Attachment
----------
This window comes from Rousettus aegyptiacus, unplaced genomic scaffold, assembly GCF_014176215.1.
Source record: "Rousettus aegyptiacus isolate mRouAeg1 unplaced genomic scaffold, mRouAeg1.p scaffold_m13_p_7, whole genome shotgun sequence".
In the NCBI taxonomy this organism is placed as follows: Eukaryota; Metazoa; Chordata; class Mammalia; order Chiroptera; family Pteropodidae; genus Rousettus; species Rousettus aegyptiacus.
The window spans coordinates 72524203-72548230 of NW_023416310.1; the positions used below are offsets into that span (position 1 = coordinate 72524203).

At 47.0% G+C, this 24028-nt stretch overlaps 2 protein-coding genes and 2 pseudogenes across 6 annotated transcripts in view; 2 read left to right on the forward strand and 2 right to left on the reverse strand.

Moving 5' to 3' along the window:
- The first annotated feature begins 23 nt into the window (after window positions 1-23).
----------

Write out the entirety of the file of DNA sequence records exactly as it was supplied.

This window comes from Rousettus aegyptiacus, unplaced genomic scaffold, assembly GCF_014176215.1.
Source record: "Rousettus aegyptiacus isolate mRouAeg1 unplaced genomic scaffold, mRouAeg1.p scaffold_m13_p_7, whole genome shotgun sequence".
In the NCBI taxonomy this organism is placed as follows: Eukaryota; Metazoa; Chordata; class Mammalia; order Chiroptera; family Pteropodidae; genus Rousettus; species Rousettus aegyptiacus.
The window spans coordinates 72524203-72548230 of NW_023416310.1; the positions used below are offsets into that span (position 1 = coordinate 72524203).

At 47.0% G+C, this 24028-nt stretch overlaps 2 protein-coding genes and 2 pseudogenes across 6 annotated transcripts in view; 2 read left to right on the forward strand and 2 right to left on the reverse strand.

Moving 5' to 3' along the window:
- The first annotated feature begins 23 nt into the window (after window positions 1-23).